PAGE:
The largest section of the Long March 5B rocket that launched the main module of China’s first permanent space station into orbit is expected to plunge back to Earth as early as Saturday at an unknown location.
However, China’s Space Agency has not yet commented on the concern expressed by many countries. Basic details about the rocket stage and its trajectory are unknown because the Chinese government has yet to comment publicly on the reentry. The agency has also not revealed if the debris is being controlled or will make an out-of-control descent.
The roughly 30-meter (100-foot) -long stage would be among the biggest space debris to fall to Earth. Such discarded cores, or first-stage, of the rockets usually reenter earth’s atmosphere soon after liftoff. They normally hover over water and fall into the ocean but are not expected to go into orbit uncontrolled like this.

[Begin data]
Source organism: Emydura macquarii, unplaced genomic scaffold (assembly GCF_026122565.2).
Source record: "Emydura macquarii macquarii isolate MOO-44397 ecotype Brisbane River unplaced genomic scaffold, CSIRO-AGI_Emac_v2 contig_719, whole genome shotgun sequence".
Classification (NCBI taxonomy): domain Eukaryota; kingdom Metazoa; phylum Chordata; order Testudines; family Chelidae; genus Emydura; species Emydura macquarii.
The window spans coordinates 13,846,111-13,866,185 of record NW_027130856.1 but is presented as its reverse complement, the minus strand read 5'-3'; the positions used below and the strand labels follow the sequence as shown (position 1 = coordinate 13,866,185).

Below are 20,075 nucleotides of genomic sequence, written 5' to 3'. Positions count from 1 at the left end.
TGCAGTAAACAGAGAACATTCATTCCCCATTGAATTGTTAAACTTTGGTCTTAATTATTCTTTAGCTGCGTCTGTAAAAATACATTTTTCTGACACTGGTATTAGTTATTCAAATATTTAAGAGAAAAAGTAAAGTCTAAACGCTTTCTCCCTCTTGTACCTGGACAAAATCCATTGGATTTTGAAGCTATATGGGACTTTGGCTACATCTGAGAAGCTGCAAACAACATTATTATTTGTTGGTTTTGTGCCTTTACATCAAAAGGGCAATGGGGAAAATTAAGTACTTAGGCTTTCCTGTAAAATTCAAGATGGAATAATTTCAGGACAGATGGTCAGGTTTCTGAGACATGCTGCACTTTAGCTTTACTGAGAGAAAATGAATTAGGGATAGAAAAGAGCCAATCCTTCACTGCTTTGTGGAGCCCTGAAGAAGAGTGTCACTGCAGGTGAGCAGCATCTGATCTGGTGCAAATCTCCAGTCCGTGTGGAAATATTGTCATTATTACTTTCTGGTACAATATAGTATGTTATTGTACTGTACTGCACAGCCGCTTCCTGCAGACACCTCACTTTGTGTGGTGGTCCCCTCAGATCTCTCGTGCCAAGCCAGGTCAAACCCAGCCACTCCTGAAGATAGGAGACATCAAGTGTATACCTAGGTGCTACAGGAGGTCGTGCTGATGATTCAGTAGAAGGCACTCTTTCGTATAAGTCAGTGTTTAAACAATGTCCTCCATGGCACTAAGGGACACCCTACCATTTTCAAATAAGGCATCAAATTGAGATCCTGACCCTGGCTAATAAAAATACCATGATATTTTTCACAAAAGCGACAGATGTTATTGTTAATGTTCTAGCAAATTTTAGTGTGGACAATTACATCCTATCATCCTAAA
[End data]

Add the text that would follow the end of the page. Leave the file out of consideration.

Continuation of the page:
The U.S. Defense Department says that it expects the rocket stage to fall to Earth on Saturday. The Aerospace Corp. of US expects the section to fall in the Pacific near the Equator after passing over eastern U.S. cities.
However, the newspaper Global Times, published by the Chinese Communist Party, said the stage’s “thin-skinned” aluminum-alloy exterior will easily burn up in the atmosphere, posing an extremely remote risk to people.
The Long March 5B rocket carried the main module of Tianhe into orbit on April 29. China plans 10 more launches to carry additional parts of the space station into orbit.
This is not the first time that the Chinese have the world concerned about the parts from their rockets falling back to earth uncontrolled.
Last May, a 18-ton rocket that fell was the heaviest debris to fall uncontrolled since the former Soviet space station Salyut 7 in 1991.
China’s first space station, Tiangong-1, crashed into the Pacific Ocean in 2016 after Beijing confirmed it had lost control.
In 2019, China’s space agency controlled the demolition of its second station, Tiangong-2, in the atmosphere as it went into an uncontrolled spin in earth atmosphere and threatened to fall on inhabited land.